The bad thing about fan fiction is that anyone can write it, and the good thing is that anyone can write it. But isn’t that the same with any kind of creative work?
It’s true that while traditional fiction only allows writers to subject their own characters to a range of emotional ups and downs, fan fiction authors can – and do – take characters that you love and do what they like with them. But, then, so can you. It’s a double-edged sword, and I think it’s a great one – if that weren’t already obvious.
I don’t like the fact that all fan fiction is grouped together and looked down upon. Not when there’s so much variety, and not when a lot of what’s on offer is actually very good.
Some people tell me I’m wasting my time writing fan fiction, because I’m never going to be paid for it, but is it really a waste if I love it? I consider it practice, if nothing else.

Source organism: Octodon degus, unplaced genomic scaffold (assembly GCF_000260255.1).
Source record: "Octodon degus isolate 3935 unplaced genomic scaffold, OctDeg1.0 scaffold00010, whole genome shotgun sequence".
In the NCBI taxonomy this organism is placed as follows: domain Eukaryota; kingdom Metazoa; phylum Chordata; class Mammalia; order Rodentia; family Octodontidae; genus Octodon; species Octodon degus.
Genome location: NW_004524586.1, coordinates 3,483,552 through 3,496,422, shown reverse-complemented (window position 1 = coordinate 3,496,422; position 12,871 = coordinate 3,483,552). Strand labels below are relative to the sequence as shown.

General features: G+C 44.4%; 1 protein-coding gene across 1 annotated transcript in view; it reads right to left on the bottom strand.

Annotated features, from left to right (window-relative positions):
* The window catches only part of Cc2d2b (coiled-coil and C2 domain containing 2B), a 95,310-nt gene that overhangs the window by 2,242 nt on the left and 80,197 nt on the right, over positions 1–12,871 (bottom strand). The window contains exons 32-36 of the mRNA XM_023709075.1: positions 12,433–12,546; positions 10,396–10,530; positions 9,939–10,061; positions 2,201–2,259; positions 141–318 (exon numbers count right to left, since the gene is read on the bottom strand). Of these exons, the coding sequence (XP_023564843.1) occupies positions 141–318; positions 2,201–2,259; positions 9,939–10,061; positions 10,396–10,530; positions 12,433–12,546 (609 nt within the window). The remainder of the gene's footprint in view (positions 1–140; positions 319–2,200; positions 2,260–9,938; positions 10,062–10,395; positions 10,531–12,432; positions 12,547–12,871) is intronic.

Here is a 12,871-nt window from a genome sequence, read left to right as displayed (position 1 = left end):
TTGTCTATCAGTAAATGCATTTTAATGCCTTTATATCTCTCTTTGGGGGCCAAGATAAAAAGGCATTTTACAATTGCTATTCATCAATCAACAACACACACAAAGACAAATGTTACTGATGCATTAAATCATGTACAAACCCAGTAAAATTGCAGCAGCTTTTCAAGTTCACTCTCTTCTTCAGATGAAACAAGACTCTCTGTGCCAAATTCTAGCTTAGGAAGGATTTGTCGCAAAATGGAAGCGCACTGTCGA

In a sense – because there is no monetary motivation – writers of fan fiction are better than a lot of writers of traditional stories, because they do it for the right reasons. There are thirteen-year-olds out there who have written several novel-length works and just given them to the world. I don’t find that a thing of shame, I’m impressed by it!
If you want to read more on this topic I suggest you check out this post, for a much better (more objective, less opinion-based) defence of fan fiction than I could ever hope to write.